The largest menorah (candellabrum) in the world will be lit in Tel Aviv on the eighth and final night of Hanukkah, the Jewish holiday commemorating the Maccabean revolt which ended the Greek Empire's occupation of Israel over 2,000 years ago.
Following Greek edicts outlawing Judaism the Maccabees rebelled, successfully expelling the Greeks, rededicating the Second Temple, and establishing their own monarchy. The Hanukkah holiday in particular celebrates the miracle of the menorah in the Temple staying lit for 8 days on enough oil for only 1 day.
Israel Electric Company (IEC) created the menorah, which will be presented on December 4 at a formal lighting ceremony at the Reading Power Station in Tel Aviv. The ceremony will be attended by the Minister of National Infrastructure, Energy & Water Silvan Shalom, the Chairman of the IEC Board of Directors General (Res.) Yiftah Ron-Tal, and the Director of the Ministry of Energy Orna Hozman-Bechor.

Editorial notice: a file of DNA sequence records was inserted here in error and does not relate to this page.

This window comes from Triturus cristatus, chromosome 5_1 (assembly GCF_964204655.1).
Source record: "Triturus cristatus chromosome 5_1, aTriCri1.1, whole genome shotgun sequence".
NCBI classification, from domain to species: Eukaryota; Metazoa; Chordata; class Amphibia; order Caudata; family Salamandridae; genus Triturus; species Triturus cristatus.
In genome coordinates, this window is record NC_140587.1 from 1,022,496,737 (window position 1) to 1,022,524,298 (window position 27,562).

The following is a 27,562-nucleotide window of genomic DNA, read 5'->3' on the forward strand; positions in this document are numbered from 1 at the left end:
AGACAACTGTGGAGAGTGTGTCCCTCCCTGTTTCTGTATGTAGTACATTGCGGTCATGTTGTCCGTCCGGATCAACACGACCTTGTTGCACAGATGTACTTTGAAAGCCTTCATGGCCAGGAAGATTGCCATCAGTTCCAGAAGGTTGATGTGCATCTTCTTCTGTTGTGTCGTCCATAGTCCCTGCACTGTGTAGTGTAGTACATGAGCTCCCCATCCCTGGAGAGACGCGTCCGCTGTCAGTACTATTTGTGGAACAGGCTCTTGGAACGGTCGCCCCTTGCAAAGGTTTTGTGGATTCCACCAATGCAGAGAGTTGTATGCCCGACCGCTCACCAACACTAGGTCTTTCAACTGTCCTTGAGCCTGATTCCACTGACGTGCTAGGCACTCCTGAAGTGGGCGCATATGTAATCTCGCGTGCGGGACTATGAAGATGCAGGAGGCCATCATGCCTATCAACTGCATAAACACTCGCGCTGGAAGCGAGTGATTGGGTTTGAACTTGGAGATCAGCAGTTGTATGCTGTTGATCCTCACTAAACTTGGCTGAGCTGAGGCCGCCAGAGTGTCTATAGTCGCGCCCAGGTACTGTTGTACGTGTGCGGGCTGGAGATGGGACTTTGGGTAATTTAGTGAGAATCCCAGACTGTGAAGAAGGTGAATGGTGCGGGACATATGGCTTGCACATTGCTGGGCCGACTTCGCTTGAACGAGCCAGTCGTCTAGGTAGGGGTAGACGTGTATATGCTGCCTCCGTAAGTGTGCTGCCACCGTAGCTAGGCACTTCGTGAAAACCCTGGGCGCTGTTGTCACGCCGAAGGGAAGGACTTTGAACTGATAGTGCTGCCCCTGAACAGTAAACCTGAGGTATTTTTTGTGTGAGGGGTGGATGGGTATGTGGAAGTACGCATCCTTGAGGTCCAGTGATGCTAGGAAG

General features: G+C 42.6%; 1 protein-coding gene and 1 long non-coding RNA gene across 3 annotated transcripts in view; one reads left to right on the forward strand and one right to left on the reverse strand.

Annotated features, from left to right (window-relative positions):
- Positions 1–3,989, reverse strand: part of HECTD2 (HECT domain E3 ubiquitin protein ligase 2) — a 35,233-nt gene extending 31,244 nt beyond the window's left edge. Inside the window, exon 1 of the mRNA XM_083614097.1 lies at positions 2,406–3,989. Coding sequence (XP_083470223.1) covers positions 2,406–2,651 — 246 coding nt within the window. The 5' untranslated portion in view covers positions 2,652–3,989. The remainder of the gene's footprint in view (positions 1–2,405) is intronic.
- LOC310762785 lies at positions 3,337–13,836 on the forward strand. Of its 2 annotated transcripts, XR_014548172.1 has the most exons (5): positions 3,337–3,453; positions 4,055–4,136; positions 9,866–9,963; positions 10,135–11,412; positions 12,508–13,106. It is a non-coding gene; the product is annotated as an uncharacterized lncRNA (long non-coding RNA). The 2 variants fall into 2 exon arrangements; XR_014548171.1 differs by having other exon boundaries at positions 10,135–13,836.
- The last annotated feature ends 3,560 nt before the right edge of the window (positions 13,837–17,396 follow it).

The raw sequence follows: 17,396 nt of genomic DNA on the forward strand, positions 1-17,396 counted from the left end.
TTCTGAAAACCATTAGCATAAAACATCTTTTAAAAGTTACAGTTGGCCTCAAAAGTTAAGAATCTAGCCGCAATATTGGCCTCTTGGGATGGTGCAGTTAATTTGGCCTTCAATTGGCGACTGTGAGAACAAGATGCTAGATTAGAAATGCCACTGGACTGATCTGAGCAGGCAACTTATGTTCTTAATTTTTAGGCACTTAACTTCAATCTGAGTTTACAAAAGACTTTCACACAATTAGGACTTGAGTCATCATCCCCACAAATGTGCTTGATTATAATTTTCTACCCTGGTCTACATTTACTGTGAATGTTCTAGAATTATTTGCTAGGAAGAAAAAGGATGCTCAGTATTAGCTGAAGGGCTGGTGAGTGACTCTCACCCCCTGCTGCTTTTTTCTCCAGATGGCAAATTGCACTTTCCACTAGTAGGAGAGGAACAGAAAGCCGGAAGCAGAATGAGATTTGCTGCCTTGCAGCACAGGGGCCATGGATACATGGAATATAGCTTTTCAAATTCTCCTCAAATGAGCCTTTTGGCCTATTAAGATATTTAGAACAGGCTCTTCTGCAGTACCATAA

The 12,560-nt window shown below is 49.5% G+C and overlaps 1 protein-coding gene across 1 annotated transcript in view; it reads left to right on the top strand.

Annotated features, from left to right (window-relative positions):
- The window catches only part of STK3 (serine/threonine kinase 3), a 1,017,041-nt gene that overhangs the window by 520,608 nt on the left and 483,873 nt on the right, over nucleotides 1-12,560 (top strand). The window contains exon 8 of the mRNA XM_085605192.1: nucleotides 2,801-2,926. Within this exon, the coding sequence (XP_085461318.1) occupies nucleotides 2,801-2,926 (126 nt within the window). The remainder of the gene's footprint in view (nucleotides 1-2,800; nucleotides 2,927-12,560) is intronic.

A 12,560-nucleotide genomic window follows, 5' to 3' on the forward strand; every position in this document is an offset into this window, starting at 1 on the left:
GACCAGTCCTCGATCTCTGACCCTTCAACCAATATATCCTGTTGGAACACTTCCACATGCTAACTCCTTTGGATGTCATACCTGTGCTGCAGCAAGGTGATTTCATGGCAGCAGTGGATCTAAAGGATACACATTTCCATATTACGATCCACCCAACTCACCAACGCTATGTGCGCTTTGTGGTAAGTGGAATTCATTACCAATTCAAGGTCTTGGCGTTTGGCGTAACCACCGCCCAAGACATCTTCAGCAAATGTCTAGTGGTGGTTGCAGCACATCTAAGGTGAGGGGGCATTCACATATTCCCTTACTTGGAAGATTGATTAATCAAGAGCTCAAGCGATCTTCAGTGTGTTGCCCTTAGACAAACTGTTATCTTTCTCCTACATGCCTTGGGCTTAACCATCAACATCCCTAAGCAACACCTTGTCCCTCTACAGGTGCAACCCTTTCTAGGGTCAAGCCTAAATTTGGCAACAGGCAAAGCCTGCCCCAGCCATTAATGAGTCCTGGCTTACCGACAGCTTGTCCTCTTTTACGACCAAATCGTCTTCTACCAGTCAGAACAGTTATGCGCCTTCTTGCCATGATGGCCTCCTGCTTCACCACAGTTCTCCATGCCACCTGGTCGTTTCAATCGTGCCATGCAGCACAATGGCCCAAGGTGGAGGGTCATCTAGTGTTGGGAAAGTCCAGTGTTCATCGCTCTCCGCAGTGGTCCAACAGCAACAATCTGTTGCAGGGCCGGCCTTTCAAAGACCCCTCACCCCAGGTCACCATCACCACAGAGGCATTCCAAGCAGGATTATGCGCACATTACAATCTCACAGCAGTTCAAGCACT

The menorah, which has been submitted to the Guiness Book of Records, measures in at 28 meters (92 feet) high. The branches of the menorah will shine 9 white light beams until midnight to a height of 10 kilometers (6.2 miles) where they will be visible from the surrounding region.
Shalom and Ron-Tal will light the menorah, together with Eyal Niefeld who lost his eyesight in a terrorist attack in 2005. He suffered the injuries in a suicide bombing that killed 9 and wounded 37 on the bus he was riding. Currently Niefeld works at Israel Electric under an initiative to integrate employees with special needs.
Back in 2004 the IEC took part in building a 21 meter (69 feet) tall menorah in Jerusalem, the largest in the world at the time.
The menorah is an ancient symbol in Judaism. Just in September an archaeological find from the foot of Temple Mount revealed among other artifacts a gold medallion engraved with a menorah from the early 7th century CE.
Two weeks after the find, a 1,500 year old stamp bearing the menorah symbol was unearthed in Akko.
Meanwhile just this week it was discovered that the Palestinian Authority (PA) has been digging at an ancient Hasmonean fortress, an important site in the Maccabbean revolt. The discovery raises fears that historical finds at the location, which is in "Area A," will be lost.